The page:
The way students exhibit five key personality traits that influence how they learn has been analyzed by a United Arab Emirates University (UAEU) research team, in the hope the findings can help to develop educational strategies for the future.
179 students taking courses within the university’s College of Information Technology (CIT) were questioned by researchers about how agreeableness, extraversion, openness, conscientiousness, and neuroticism – collectively known as “the Big Five Factor” – affect the way they learn.
The aim of the study – the work of a research team lead by Dr Nabeel Al-Qirim of CIT and published in in EAIT by SPRINGER– was to amass findings that may help to design programs that enhance students’ learning ability by aligning with their personal characteristics.
The results, taken from a random sample of students, showed:
From these findings, a series of implications and suggestions have been produced by the research team for consideration by the wider UAE academic sector, including introducing IT concepts such as “edutainment” to learning; encouraging more student engagement in social activities, sport, behavior seminars and workshops, and personal and team-building exercises; incorporating more teamwork tasks into learning to move students towards developing trusted relationships beyond their immediate circle of friends; and using electronic calendars and organizers to help them manage their educational tasks.
Other suggestions include nurturing “a spirit that rewards achievement and remedies failure”, by adopting a trial-and-error approach where students learn from mistakes; holding workshops and seminars designed to enhance students’ moral and mental wellbeing; and providing more individual assessments of students to build their personal capabilities, such as asking them to design their own webpages and apps.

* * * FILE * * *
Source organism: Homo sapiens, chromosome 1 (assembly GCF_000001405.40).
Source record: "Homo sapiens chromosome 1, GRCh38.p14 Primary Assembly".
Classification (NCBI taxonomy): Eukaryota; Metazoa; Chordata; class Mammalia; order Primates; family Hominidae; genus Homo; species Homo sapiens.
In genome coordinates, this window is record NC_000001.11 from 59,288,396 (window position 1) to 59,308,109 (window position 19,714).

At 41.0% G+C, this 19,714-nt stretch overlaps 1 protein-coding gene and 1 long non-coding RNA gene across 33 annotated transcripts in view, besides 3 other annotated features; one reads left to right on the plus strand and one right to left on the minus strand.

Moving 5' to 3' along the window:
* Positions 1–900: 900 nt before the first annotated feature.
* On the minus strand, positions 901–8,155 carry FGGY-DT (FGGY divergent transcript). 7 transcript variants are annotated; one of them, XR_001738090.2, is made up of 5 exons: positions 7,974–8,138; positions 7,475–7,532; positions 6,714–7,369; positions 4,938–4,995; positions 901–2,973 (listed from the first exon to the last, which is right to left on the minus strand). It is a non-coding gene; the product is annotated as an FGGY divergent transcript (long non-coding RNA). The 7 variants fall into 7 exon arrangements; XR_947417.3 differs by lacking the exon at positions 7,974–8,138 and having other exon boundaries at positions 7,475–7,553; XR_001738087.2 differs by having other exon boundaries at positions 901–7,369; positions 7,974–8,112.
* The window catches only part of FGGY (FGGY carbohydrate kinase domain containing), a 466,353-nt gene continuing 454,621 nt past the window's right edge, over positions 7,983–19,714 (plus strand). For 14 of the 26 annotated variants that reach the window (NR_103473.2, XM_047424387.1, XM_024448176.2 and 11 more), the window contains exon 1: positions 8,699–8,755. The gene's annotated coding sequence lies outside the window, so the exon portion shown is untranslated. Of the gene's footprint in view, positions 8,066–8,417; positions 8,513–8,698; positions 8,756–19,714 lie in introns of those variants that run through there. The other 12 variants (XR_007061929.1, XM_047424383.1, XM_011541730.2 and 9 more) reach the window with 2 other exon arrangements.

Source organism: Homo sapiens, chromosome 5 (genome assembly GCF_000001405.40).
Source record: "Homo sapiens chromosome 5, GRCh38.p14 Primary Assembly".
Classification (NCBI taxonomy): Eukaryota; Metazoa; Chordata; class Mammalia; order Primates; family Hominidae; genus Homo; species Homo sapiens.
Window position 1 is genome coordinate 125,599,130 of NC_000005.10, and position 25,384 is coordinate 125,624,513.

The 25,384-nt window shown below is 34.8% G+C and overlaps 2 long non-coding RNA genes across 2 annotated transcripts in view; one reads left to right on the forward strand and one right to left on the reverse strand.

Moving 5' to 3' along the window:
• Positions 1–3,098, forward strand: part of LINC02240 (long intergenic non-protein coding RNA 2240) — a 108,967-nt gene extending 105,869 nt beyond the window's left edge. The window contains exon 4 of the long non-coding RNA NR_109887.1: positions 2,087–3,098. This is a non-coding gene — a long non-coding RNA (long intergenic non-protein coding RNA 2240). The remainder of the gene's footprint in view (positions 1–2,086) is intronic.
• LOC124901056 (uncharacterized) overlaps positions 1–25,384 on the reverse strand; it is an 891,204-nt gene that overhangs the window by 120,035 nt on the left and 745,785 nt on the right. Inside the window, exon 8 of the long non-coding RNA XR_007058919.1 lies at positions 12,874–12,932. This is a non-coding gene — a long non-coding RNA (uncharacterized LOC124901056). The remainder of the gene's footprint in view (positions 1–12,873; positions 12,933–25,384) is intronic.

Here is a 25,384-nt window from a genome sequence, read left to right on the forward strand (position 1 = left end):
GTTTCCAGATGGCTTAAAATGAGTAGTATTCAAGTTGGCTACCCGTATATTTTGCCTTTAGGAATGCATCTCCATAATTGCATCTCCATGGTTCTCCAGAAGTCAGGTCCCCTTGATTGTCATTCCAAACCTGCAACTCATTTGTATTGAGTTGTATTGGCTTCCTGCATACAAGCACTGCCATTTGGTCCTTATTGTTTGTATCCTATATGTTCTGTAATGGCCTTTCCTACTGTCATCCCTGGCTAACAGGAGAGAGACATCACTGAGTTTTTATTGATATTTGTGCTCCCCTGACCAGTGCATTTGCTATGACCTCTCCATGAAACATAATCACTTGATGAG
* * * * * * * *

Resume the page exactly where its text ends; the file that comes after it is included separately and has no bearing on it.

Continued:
“The Big Five personality traits shed interesting insights and contrasts on students’ personal traits,” the research team explained in a now-published paper. “Many of the suggested enhancements could be achieved by designing programs aimed at enhancing students’ learning abilities by boosting their personal innate nature.
“However, the cultural aspects are more difficult to address. Cultural issues require the cooperation and collaboration of the university and the community that surrounds learning in general and the family more specifically, and this is an important future research area.
“The expected outcome of this research will be of importance to researchers, professionals, and policymakers interested in addressing weak and strong learning abilities. This is initial research in this area in the UAE, and other researchers and universities might be interested in understanding the personal innate nature of their students.”
The team said that the findings may also be of use to the professional sector in terms of designing and offering “more focused training programs and workshops aimed at students and officials in universities and elsewhere”, and can support higher education leaders in devising “more focused and effective policies to enhance student learning strategies”.